The Worlds Largest Man - Robert Earl Hughes

The heaviest man in recorded medical history, Robert Earl Hughes was born at Kenton, Missouri on June 4, 1926, weighing 11 pounds at birth. At the age of three months he was stricken with whooping cough, after which he began gaining weight uncontrollably. The official explanation for his enormous size was that his coughing fits during his illness had ruptured his thyroid gland. Whether or not this was true, Hughes weighed 375 pounds at the age of 10 and was so large by the seventh grade that he had to drop out of school. By age 20, he weighed 710 pounds, and all attempts to lose weight by dieting were failures. His mother died while he was a teenager, and he was cared for by his father, Abraham, and two average-sized brothers, Guy and Don, and their wives.

Hughes measured over 10 feet around the waist, stood over 6 feet tall, and is the only confirmed human being in history to weigh over 1,000 pounds. He measured 29" around the elbow and 33" around the knee, and wore size 11 shoes. He had to weigh himself on the feed scale at the general store and rode in the back of a truck with a custom-made bench, as he could not fit into a car. In his home, he sat on special reinforced benches and slept on a reinforced bed. All of his clothing was custom-made; a shirt required five yards of cloth, and his pants boasted a 110" waist, 128" seat, 62" thigh and 46" knee.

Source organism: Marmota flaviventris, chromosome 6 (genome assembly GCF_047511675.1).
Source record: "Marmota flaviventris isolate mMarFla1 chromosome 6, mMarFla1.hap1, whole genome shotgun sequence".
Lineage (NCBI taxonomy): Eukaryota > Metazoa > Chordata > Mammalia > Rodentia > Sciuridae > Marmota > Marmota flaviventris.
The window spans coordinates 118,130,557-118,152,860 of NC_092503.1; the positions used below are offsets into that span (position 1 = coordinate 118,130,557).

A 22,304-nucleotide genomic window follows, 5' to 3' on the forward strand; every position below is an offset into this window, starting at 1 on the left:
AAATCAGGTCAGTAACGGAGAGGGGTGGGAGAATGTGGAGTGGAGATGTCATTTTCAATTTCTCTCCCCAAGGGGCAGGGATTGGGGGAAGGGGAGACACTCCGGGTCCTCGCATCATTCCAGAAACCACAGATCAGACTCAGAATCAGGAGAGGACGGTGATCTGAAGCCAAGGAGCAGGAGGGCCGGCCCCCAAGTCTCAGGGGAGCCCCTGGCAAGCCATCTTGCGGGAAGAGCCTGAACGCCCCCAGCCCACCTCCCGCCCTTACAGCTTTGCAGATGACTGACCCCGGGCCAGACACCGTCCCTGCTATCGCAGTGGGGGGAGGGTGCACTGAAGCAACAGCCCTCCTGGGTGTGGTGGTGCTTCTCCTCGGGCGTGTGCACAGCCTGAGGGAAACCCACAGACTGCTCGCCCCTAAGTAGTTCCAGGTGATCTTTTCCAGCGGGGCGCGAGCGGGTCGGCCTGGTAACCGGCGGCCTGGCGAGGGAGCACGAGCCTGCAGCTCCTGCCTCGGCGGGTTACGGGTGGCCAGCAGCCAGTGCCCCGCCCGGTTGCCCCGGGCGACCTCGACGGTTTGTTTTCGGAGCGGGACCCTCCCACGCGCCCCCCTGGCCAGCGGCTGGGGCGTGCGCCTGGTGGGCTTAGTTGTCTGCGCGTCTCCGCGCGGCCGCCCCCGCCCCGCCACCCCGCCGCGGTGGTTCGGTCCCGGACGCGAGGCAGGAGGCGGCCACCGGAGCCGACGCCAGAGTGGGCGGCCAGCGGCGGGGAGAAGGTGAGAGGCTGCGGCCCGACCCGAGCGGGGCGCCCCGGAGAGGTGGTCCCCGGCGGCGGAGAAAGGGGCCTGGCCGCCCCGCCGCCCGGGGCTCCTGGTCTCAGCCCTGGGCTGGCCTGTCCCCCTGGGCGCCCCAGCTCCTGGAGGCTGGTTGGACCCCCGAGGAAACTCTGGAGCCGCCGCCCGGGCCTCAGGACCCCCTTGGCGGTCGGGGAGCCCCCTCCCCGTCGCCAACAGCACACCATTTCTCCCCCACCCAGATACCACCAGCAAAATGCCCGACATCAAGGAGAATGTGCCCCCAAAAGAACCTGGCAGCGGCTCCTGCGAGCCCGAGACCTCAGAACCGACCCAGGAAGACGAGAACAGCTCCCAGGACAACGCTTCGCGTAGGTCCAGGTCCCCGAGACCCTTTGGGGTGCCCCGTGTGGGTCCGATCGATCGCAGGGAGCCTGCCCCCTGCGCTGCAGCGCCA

Despite Hughes' extreme difficulty getting around, he maintained a bright and cheerful disposition. He loved to read, write letters, and listen to the radio, and enjoyed visiting the county fair every year as a guest, not an attraction. For most of his life he refused to go on tour with a circus or carnival, though he received many offers.

In 1956 Hughes was booked to appear on The Wally Jackson Show as the World's Biggest Santa Claus. He flew to New York City in a freight airplane and stayed there for three weeks. When network red tape prevented the filming, Hughes returned to his home in Fish Hook, grumbling, "There'll be no more wild goose chases for me" his television career was over, before it had even started.


At last, in 1958, Hughes consented to be exhibited with the Gooding Bros. Amusement Company. While touring Indiana, he fell ill with measles, which in turn caused him to become uremic. He was taken to the hospital in his show trailer, but was too large to fit inside the building. Doctors treated Hughes in his trailer as it sat parked behind the hospital, but after a week of treatment they were unable to save him. His weight at death was 1,069 pounds. He was embalmed in the bed where he had spent most of his life, and interred in a custom-built coffin. His grave is in Benville Cemetery, Mt. Sterling, Illinois.


Elizabeth Anderson Pheerque -Text













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